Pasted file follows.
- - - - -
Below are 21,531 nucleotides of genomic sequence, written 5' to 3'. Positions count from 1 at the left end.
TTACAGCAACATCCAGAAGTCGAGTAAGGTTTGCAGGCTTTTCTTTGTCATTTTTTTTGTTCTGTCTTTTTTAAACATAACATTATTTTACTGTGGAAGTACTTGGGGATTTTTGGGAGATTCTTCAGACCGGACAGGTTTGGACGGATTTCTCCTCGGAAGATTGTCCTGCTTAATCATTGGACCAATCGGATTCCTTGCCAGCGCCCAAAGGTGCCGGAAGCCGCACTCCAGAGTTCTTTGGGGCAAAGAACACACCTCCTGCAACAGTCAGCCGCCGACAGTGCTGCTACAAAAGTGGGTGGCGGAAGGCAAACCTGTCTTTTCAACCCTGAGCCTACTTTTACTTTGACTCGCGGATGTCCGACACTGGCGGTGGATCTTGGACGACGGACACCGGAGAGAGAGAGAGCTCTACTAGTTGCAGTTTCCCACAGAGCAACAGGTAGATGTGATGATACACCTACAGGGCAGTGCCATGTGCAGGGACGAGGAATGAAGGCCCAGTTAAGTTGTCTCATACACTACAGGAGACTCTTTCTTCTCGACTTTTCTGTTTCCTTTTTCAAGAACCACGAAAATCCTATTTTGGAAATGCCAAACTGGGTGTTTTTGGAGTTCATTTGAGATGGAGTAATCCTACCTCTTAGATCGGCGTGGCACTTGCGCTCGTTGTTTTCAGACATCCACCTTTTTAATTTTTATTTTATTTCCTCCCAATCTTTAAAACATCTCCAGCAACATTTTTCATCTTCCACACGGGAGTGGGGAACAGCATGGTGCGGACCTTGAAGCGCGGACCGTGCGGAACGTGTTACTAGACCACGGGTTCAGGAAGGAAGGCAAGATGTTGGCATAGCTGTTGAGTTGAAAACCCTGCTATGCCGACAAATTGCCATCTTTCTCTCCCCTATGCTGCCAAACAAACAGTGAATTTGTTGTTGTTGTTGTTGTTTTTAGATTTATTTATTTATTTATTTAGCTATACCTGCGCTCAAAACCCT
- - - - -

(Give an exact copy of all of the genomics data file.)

Below are 21,531 nucleotides of genomic sequence, written 5' to 3'. Positions count from 1 at the left end.
TTACAGCAACATCCAGAAGTCGAGTAAGGTTTGCAGGCTTTTCTTTGTCATTTTTTTTGTTCTGTCTTTTTTAAACATAACATTATTTTACTGTGGAAGTACTTGGGGATTTTTGGGAGATTCTTCAGACCGGACAGGTTTGGACGGATTTCTCCTCGGAAGATTGTCCTGCTTAATCATTGGACCAATCGGATTCCTTGCCAGCGCCCAAAGGTGCCGGAAGCCGCACTCCAGAGTTCTTTGGGGCAAAGAACACACCTCCTGCAACAGTCAGCCGCCGACAGTGCTGCTACAAAAGTGGGTGGCGGAAGGCAAACCTGTCTTTTCAACCCTGAGCCTACTTTTACTTTGACTCGCGGATGTCCGACACTGGCGGTGGATCTTGGACGACGGACACCGGAGAGAGAGAGAGCTCTACTAGTTGCAGTTTCCCACAGAGCAACAGGTAGATGTGATGATACACCTACAGGGCAGTGCCATGTGCAGGGACGAGGAATGAAGGCCCAGTTAAGTTGTCTCATACACTACAGGAGACTCTTTCTTCTCGACTTTTCTGTTTCCTTTTTCAAGAACCACGAAAATCCTATTTTGGAAATGCCAAACTGGGTGTTTTTGGAGTTCATTTGAGATGGAGTAATCCTACCTCTTAGATCGGCGTGGCACTTGCGCTCGTTGTTTTCAGACATCCACCTTTTTAATTTTTATTTTATTTCCTCCCAATCTTTAAAACATCTCCAGCAACATTTTTCATCTTCCACACGGGAGTGGGGAACAGCATGGTGCGGACCTTGAAGCGCGGACCGTGCGGAACGTGTTACTAGACCACGGGTTCAGGAAGGAAGGCAAGATGTTGGCATAGCTGTTGAGTTGAAAACCCTGCTATGCCGACAAATTGCCATCTTTCTCTCCCCTATGCTGCCAAACAAACAGTGAATTTGTTGTTGTTGTTGTTGTTTTTAGATTTATTTATTTATTTATTTAGCTATACCTGCGCTCAAAACCCT